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The Stylemaker Issue Featuring Drew Barrymore - - New York - Los Angeles
10.08.2023 / 20:15

The Stylemaker Issue Featuring Drew Barrymore

After a lifetime spent playing other people, Drew Barrymorehas created a new career—and a home line—based on being herself. 

Drew Barrymore’s House Rules—No Bare Walls and Lots of (Pretty) Light - - New York
10.08.2023 / 20:15

Drew Barrymore’s House Rules—No Bare Walls and Lots of (Pretty) Light

Though located in a stately pre-war building on New York’s Upper East Side—a neighborhood not generally associated with laid-back, loosey-goosey vibes—the sunny three-bedroom, three-bath apartment that Drew Barrymore shares with her two daughters, Olive, 10, and Frankie, 9, is anything but uptight. Her two cats and two dogs make themselves at home on the sofas, her girls regularly spread out their messy art supplies all over the dining room table, and even Jeremy, the family’s bearded dragon (who, by the way, is female), is allowed to roam free.

Butterflies Prove Complex Learning May Be More Common in Insects Than We Thought -
07.08.2023 / 16:11

Butterflies Prove Complex Learning May Be More Common in Insects Than We Thought

It's easy not to think much about the intelligence of insects. Tiny creatures with even tinier brains—how smart can they be?

This Surprising Paint Color Tricks Buyers Into Paying More for a Home - - Usa
04.08.2023 / 00:43

This Surprising Paint Color Tricks Buyers Into Paying More for a Home

If you’re in talks to potentially sell your home, Zillow is here with another tip for future sellers: Go dark. By that, they mean opt for moodier colors in every room—especially dark gray.

Weed Free or So I Thought -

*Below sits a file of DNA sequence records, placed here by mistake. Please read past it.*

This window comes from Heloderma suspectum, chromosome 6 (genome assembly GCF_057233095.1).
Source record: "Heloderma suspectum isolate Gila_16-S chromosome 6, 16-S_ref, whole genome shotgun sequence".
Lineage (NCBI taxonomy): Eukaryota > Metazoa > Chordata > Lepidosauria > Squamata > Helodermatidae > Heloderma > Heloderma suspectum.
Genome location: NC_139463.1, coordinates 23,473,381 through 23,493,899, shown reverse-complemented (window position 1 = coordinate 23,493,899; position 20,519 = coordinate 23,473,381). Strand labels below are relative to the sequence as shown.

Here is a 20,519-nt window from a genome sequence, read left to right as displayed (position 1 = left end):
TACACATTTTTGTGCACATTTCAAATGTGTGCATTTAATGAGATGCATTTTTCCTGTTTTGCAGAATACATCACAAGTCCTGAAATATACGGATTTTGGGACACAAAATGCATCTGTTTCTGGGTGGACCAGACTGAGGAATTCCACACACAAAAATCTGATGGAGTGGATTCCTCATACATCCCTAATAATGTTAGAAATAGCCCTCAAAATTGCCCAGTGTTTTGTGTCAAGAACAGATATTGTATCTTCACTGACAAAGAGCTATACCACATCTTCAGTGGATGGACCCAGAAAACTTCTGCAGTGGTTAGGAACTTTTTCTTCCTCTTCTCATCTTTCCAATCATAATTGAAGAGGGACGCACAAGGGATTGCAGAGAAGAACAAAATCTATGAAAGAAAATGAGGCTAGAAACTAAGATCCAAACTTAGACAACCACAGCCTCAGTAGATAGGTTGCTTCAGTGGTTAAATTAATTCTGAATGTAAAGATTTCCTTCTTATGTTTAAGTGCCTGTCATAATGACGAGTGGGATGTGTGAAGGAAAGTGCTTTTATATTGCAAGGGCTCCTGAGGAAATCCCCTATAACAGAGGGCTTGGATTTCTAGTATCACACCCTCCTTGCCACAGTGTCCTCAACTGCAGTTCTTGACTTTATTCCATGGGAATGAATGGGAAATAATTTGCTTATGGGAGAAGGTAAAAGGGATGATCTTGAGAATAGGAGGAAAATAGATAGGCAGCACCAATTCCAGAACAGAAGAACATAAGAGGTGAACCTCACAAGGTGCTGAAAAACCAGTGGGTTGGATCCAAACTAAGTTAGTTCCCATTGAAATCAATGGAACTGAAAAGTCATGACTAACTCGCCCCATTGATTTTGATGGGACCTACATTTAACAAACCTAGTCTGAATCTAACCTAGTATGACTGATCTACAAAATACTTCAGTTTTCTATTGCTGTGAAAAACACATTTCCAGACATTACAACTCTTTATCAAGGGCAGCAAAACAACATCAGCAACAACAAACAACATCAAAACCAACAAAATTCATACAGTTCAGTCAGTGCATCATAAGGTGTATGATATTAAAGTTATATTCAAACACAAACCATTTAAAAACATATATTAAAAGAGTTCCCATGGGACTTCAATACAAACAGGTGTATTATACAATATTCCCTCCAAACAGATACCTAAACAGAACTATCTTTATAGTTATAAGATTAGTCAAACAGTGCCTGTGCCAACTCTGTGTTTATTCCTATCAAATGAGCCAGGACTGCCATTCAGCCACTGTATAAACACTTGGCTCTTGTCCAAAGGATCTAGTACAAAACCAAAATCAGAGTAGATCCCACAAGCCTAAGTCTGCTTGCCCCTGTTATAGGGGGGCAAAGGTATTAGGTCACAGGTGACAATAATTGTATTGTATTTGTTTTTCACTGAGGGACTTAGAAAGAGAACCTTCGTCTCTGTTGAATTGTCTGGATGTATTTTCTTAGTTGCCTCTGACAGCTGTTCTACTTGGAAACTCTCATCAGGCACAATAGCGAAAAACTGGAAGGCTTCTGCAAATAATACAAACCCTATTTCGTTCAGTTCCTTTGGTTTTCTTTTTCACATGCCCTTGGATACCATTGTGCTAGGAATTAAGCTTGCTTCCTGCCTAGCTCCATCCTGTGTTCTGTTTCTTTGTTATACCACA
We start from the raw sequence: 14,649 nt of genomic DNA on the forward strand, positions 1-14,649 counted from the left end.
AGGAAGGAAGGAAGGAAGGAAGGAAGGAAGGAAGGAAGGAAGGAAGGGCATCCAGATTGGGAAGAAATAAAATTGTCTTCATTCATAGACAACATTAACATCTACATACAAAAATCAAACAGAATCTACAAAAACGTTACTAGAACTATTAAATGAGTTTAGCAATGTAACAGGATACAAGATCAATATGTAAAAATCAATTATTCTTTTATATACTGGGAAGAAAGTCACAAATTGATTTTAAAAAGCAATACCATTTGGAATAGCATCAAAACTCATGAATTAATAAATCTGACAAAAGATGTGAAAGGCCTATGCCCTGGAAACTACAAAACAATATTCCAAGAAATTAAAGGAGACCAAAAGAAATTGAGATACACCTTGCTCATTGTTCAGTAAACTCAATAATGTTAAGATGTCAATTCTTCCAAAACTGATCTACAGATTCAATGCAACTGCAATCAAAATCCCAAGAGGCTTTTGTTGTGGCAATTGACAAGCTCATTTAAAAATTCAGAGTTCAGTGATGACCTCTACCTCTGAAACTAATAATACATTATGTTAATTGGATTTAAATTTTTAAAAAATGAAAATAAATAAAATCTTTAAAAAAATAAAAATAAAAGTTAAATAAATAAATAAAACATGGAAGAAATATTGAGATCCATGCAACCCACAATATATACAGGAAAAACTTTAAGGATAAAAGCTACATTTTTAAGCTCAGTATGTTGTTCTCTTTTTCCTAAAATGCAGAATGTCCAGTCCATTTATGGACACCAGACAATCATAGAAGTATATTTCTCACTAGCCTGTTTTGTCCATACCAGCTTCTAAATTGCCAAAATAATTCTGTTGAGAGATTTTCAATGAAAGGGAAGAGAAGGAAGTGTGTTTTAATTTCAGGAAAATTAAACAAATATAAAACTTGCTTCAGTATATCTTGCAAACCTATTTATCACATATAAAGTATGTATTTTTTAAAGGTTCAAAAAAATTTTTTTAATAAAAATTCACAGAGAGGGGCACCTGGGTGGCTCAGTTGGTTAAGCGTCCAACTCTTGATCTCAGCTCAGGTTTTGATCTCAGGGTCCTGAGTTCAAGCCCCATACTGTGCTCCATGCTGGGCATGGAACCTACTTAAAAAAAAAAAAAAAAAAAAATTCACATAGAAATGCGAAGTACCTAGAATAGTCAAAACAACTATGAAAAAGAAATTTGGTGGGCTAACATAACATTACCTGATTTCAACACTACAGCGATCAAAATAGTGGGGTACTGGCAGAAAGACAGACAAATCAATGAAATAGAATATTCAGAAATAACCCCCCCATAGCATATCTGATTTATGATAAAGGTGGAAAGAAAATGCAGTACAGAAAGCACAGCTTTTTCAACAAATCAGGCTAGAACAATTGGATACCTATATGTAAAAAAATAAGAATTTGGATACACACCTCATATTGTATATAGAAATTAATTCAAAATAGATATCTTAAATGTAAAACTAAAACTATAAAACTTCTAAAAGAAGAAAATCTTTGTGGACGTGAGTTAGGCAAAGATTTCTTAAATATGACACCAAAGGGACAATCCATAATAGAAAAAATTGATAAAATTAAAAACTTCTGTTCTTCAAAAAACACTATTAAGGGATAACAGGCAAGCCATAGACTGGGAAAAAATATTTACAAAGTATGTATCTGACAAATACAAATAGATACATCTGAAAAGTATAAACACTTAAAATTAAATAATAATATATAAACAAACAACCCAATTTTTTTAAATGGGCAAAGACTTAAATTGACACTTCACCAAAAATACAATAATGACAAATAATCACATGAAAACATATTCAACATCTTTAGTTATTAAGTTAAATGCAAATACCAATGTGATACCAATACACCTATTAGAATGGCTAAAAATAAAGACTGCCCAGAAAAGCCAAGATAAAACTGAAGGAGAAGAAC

01.08.2023 / 14:35

Weed Free or So I Thought

I bet you spotted my weed as soon as you looked at the picture. ‘Where’s Wally’ you may ask, well he is the gardener that not only let the dandelion flower but seed as well. Back to gardening school. Depending how you look at it there has been a great profusion of dandelions this year but you just wait until next year. The ‘clocks’ have been distributed far and wide since the beginning of May, the breezes were light, the conditions just right and the air and ponds filled with seeds so dandelions are not going to be a threatened species anytime soon!

Coping with my throw-in-the-trowel thoughts -
21.07.2023 / 23:09

Coping with my throw-in-the-trowel thoughts

Read the vintage essay, or just share your own pain right here in comments. You know how gardens are: They take us to the brink and then win our hearts back by magically rebounding, just as we’re about to mow them down or turn them under. Cheeky devils, aren’t they? Why didn’t I take up macrame or Bingo instead? Off to move the vintage-kitchen-stool-turned-sprinkler-tower to another spot now…Categoriesessays

Stray thought: a way, or away, to garden? -
21.07.2023 / 22:56

Stray thought: a way, or away, to garden?

I USED TO BECOME IMPATIENT WHEN PEOPLE would type the name of my blog as Away to Garden. Yes, I know; in a url address you cannot tell where words start or end, but the blog was named for my funny old book: “A Way to Garden,” as in the way I garden, here; just my way, one way among many, yes, but the only one I can really offer first-hand, with conviction.

Ray of catalog sun? more organic, non-gmo seeds - - state Washington
21.07.2023 / 22:52

Ray of catalog sun? more organic, non-gmo seeds